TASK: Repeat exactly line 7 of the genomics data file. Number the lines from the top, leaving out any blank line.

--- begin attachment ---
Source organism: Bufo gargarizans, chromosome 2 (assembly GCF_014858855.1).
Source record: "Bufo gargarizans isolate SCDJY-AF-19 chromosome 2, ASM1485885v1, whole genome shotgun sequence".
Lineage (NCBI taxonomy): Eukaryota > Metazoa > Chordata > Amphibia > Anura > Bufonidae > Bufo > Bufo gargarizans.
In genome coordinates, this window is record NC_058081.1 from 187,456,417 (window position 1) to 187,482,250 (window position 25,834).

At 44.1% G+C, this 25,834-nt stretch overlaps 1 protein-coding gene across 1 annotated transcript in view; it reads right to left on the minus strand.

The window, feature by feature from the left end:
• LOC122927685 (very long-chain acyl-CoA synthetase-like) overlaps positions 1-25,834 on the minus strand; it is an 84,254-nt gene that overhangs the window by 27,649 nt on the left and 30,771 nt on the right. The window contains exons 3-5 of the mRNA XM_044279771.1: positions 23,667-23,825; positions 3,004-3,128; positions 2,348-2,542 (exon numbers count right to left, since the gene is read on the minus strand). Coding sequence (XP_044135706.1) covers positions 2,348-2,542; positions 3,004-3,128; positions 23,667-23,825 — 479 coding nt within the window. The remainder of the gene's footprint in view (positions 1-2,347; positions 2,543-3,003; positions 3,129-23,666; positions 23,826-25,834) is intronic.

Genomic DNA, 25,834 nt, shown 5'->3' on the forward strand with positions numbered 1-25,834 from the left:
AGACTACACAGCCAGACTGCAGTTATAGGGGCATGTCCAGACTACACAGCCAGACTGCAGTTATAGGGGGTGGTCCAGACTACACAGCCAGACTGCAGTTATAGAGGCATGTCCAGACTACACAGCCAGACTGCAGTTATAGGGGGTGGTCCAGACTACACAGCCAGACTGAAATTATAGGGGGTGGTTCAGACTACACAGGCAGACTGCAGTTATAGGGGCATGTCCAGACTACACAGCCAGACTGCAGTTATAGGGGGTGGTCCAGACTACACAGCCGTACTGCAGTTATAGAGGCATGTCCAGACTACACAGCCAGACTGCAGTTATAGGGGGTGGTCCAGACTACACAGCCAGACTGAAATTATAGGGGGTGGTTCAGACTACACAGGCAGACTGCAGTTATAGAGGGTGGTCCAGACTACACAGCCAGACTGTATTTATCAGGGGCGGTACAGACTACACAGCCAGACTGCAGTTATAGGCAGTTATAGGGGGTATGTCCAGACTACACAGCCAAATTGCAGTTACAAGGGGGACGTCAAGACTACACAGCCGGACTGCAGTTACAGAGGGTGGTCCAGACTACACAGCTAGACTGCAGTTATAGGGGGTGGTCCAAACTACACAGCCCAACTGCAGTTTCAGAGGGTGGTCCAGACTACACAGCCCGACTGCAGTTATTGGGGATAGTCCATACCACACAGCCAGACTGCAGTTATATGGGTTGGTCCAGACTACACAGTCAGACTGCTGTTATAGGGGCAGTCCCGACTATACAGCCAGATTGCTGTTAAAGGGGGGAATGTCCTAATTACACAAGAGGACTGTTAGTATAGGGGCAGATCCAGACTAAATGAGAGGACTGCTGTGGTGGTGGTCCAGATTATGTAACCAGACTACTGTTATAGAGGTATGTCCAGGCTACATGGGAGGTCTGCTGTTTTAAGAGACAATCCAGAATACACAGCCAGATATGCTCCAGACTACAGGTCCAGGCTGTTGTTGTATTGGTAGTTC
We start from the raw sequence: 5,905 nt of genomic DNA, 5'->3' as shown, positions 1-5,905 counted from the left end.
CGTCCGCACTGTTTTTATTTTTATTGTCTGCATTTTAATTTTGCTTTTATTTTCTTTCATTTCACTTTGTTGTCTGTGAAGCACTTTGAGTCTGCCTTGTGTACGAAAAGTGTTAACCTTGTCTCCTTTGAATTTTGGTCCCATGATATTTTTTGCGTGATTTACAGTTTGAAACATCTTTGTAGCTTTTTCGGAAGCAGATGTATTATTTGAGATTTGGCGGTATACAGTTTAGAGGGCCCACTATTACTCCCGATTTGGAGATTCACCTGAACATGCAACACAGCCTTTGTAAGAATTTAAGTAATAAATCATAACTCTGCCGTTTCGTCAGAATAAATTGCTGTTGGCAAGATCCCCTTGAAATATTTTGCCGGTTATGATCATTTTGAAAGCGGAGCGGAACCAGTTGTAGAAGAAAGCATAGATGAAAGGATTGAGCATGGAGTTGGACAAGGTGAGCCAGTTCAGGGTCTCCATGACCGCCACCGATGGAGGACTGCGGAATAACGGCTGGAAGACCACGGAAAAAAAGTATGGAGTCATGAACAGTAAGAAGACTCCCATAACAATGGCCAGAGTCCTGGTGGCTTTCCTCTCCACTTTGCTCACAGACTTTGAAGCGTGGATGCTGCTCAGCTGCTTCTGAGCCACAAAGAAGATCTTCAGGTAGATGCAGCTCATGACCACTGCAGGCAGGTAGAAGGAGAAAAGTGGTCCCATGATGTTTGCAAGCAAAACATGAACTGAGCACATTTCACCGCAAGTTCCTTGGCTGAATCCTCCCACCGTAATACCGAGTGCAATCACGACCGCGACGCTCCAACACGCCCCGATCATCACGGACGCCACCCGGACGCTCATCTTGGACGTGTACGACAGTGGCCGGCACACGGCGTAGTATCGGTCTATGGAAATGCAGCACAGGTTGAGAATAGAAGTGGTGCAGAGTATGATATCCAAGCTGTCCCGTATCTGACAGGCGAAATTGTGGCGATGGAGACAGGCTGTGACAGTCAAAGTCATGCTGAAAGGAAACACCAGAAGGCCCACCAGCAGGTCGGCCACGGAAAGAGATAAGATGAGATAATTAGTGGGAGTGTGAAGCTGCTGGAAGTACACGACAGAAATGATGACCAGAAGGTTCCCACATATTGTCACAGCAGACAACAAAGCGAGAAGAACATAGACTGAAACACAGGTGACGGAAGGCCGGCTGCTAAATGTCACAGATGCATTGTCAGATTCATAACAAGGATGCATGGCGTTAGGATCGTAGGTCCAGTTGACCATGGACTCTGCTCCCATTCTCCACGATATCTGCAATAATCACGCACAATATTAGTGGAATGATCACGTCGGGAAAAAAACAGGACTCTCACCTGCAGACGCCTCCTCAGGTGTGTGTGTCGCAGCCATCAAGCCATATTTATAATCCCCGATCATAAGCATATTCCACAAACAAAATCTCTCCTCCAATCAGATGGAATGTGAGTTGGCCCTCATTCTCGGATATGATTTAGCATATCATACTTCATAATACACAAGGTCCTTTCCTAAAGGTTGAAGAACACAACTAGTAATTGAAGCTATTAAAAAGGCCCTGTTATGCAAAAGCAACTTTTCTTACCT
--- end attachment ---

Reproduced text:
• LOC122927685 (very long-chain acyl-CoA synthetase-like) overlaps positions 1-25,834 on the minus strand; it is an 84,254-nt gene that overhangs the window by 27,649 nt on the left and 30,771 nt on the right. The window contains exons 3-5 of the mRNA XM_044279771.1: positions 23,667-23,825; positions 3,004-3,128; positions 2,348-2,542 (exon numbers count right to left, since the gene is read on the minus strand). Coding sequence (XP_044135706.1) covers positions 2,348-2,542; positions 3,004-3,128; positions 23,667-23,825 — 479 coding nt within the window. The remainder of the gene's footprint in view (positions 1-2,347; positions 2,543-3,003; positions 3,129-23,666; positions 23,826-25,834) is intronic.